The movie Since You Went Away drips with sentiment but is accomplished.  It has to be  seen for the dance hall scene alone.  The black and white photography of Stanley Cortez has never been equalled.  In that movie the burdened hero is a woman whose husband is away at war.  She is obliged to hold her family together.  It did not need a world war, though, for the Americans to create stiff upper lips.   John Ford directed a trilogy of movies that is recognised as ‘the cavalry pictures’. She Wore A Yellow Ribbon was the second of the three.   John Wayne plays ageing hero Captain Nathan Brittles.  No one in the film is a schoolteacher but Brittles is an obvious mentor to the men and women around him.  They will  be his legacy.  Captain Nathan Brittles is approaching retirement, and although at the end of the film he helps to prevent a war with the Native Americans his final days are marked by two failures that are beyond his control.  Captain Brittles, like Mr Chips, has led an anonymous and lonely life.  He has been loyal to a bureaucracy obliged to neglect him.  If Brittles is not without self-respect, there will be little consolation for his final days.



She Wore A Yellow Ribbon is an elegiac essay about ageing, the fading of personal powers and how acquired knowledge and skills ultimately become redundant wisdom.   When Walt takes that final bullet for Jesse and grins, he may be smiling at his lucky escape from what lays ahead for the rest of us.   Not everyone will be convinced that She Wore A Yellow Ribbon was influenced by Goodbye Mr Chips but something from the Hilton novel or the MGM movie lodged in the mind of John Ford.  Six years after he completed She Wore A Yellow Ribbon, Ford directed the much inferior The Long Gray Line.  This movie had Tyrone Power play an athletic instructor who spent thirty years at West Point.  The film is not an accomplished effort.  The poetry of She Wore A Yellow Ribbon is replaced by sentimentality.  For Vince Gilligan and John Ford the themes of Goodbye Mr Chips resonate more when some distance is maintained between their own ambitions and the intentions of James Hilton.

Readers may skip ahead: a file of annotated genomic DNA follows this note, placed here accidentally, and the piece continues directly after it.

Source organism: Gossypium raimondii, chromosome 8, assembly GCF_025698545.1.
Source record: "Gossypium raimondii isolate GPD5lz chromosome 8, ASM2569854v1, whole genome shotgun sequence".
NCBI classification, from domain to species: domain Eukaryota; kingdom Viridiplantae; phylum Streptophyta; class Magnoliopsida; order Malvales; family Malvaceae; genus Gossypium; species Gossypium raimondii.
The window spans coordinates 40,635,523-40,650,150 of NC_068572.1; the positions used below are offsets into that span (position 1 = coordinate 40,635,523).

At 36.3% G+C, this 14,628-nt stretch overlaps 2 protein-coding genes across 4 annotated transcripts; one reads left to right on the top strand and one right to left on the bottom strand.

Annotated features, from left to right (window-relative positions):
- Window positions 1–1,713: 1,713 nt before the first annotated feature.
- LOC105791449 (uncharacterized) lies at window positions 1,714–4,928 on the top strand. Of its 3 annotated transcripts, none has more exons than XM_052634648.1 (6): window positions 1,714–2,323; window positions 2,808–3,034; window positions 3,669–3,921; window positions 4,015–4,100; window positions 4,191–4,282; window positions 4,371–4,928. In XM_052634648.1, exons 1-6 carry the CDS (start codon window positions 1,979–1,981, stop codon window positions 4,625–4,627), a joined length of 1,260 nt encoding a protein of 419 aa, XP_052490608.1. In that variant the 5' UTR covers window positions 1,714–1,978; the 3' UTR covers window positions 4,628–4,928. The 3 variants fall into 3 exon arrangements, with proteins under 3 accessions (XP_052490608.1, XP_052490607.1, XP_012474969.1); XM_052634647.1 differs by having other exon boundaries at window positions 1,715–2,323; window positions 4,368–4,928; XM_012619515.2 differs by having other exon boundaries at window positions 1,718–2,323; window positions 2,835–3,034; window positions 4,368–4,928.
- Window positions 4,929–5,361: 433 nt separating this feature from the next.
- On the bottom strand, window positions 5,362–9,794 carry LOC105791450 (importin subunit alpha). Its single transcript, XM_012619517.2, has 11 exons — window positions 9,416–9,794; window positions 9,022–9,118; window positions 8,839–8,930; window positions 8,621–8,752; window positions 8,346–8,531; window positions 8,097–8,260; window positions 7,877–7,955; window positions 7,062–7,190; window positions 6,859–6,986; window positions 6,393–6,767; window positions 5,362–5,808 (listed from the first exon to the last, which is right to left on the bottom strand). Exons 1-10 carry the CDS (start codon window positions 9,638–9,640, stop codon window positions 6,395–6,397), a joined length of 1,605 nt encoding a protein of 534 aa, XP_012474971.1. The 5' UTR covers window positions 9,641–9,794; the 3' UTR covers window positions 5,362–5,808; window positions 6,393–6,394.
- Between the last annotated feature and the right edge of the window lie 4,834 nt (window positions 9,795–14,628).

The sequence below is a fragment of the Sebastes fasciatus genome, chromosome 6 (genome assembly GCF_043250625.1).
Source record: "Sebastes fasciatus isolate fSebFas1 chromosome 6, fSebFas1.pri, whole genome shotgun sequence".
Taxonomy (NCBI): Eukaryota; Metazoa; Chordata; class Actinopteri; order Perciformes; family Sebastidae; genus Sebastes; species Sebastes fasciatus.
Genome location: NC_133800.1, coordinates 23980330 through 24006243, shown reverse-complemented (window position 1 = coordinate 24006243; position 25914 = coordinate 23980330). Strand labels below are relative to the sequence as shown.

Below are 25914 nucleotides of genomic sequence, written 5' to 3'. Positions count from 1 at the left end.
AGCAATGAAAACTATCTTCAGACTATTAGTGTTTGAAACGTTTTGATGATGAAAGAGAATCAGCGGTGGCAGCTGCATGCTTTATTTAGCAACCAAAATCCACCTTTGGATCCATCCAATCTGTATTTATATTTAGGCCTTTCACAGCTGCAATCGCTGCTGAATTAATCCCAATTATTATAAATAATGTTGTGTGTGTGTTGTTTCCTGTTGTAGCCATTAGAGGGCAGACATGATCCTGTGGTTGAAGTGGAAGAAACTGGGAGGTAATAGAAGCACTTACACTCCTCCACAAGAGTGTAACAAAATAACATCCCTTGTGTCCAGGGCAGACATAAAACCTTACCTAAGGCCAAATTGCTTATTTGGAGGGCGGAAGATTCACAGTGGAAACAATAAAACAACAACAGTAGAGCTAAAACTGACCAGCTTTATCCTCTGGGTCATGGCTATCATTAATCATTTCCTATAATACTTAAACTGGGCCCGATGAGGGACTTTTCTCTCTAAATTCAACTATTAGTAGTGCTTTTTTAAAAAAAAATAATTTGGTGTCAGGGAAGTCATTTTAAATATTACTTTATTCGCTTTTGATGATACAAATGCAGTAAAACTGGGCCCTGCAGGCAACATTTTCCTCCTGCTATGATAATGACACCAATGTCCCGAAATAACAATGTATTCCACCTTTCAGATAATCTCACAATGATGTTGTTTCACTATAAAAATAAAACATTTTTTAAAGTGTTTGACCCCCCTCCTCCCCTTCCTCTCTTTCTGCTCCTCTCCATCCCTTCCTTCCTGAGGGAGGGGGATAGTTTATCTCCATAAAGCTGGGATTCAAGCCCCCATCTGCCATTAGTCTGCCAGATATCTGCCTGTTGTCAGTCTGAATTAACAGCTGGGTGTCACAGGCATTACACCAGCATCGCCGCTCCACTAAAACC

She Wore a Yellow Ribbon

Both Ford and Hilton used their work to capture what they thought were national virtues.  For Ford there was American self-reliance and strength.  The characters of Hilton are stoical, tolerant and have impeccable manners.  Both men may have romanticised their homelands but Ford needed his fantasised alternative Ireland to keep his demons at bay, and Hilton left for America to make money.  Hilton became an American citizen in 1948.  He was born in Leigh in Lancashire.  The ground of the local Rugby League team is called Hilton Park but that is a coincidence.

In Breaking Bad, She Wore A Yellow Ribbon and Goodbye Mr Chips violence is important to all three stories.  The least violence is in the Western.  Captain Nathan Brittles has to prevent a war, and whilst the liberal attitude should be applauded there is still action that holds the movie together.  The writers on Breaking Bad are unabashed about adding corpses.  We lose count.  In Goodbye Mr Chips the only action occurs on a mountain when Chips attempts a rescue attempt.  In the movie Greer Garson does not need to be rescued.  In the book Chips breaks his ankle and Kathleen rescues her rescuer.  The main violence in Goodbye Mr Chips is elsewhere.  The boys take their knowledge of Greek and Latin to the first world war, and the story is punctuated by news of ex-pupils that have been lost in battle.   Chips may have English reserve.  Its military have no such inhibitions.  The clash between Chips and an Army officer is momentary but it hints that Hilton understood some of the weaknesses of British society.  Ford agonises about the hypocrisy of authority.  Gilligan and his writing team dig into the flaws of all their characters.  In that sense those in power are offered a form of excuse.  They are no worse nor better than the rest of us.


The life of Mr Chips has been described as mediocre but this is incorrect.  There are occasions when his self-esteem suffers but Chips is an educated man working with the educated.  He meets an attractive woman half his age who loves him, and his career finishes well.  If his life is sad, it is because he forgets to chase the promise that might be in the sky.  There is an early scene where an anxious Chips fails to notice the giant air balloon that has excited the schoolboys.   That other existential hero Mary Poppins insisted that the kite in the sky had to be followed.  The lady could be relied on but, of course, she was unaware of what would happen to Walter White.